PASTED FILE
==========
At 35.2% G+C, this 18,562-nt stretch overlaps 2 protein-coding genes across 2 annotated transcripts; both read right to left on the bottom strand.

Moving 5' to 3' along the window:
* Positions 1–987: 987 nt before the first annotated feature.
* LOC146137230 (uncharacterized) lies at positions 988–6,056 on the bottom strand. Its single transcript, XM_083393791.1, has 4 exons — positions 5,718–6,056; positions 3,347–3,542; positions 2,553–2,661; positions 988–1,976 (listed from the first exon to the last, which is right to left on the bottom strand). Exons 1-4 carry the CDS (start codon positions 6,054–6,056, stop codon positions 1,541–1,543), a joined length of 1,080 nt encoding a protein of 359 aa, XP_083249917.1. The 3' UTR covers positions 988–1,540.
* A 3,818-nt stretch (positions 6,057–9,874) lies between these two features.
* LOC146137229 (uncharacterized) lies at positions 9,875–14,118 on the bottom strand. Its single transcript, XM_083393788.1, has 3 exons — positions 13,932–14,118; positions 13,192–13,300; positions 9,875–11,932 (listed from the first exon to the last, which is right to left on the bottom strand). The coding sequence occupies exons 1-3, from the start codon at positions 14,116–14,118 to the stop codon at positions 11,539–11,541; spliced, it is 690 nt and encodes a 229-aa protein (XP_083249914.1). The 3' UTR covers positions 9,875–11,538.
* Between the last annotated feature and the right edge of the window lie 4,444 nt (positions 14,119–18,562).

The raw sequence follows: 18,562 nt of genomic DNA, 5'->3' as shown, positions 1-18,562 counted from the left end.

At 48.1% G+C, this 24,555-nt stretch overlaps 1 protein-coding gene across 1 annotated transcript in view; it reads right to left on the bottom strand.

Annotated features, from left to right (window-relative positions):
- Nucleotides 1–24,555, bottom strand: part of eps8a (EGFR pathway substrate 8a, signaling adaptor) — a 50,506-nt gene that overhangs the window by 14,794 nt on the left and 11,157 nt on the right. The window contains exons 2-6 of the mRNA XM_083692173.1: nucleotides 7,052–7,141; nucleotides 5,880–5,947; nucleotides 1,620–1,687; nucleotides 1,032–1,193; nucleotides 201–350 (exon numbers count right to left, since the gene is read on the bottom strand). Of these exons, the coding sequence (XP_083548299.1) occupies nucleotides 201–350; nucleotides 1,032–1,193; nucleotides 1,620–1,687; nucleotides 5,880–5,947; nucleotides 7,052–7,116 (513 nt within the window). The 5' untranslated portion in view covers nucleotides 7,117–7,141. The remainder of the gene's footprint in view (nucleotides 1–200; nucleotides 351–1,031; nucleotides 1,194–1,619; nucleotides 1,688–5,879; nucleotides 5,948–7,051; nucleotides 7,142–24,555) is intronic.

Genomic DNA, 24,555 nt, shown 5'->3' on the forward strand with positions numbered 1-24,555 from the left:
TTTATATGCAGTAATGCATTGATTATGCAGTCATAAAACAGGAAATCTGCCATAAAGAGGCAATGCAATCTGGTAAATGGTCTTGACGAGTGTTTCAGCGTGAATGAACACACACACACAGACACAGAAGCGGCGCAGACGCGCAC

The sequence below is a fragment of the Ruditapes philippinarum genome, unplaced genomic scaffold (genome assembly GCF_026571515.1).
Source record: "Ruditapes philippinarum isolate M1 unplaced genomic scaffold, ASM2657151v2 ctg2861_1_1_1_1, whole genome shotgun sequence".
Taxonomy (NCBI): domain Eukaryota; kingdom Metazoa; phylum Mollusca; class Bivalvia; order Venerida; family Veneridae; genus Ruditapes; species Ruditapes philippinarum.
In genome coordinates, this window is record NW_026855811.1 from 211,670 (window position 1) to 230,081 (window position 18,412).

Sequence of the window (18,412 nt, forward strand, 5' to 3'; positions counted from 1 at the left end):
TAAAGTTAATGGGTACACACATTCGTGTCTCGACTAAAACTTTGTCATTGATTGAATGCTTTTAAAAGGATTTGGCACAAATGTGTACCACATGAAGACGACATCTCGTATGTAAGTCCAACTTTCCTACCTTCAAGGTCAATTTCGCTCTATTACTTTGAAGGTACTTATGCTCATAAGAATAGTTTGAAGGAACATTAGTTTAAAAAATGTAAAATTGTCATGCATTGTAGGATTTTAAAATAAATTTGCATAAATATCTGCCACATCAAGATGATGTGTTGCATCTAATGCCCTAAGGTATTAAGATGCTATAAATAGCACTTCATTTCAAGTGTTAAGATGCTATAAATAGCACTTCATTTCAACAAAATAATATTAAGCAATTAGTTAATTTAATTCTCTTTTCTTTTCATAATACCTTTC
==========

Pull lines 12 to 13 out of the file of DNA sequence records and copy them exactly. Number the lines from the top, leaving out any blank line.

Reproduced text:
Genomic DNA, 24,555 nt, shown 5'->3' on the forward strand with positions numbered 1-24,555 from the left:
TTTATATGCAGTAATGCATTGATTATGCAGTCATAAAACAGGAAATCTGCCATAAAGAGGCAATGCAATCTGGTAAATGGTCTTGACGAGTGTTTCAGCGTGAATGAACACACACACACAGACACAGAAGCGGCGCAGACGCGCAC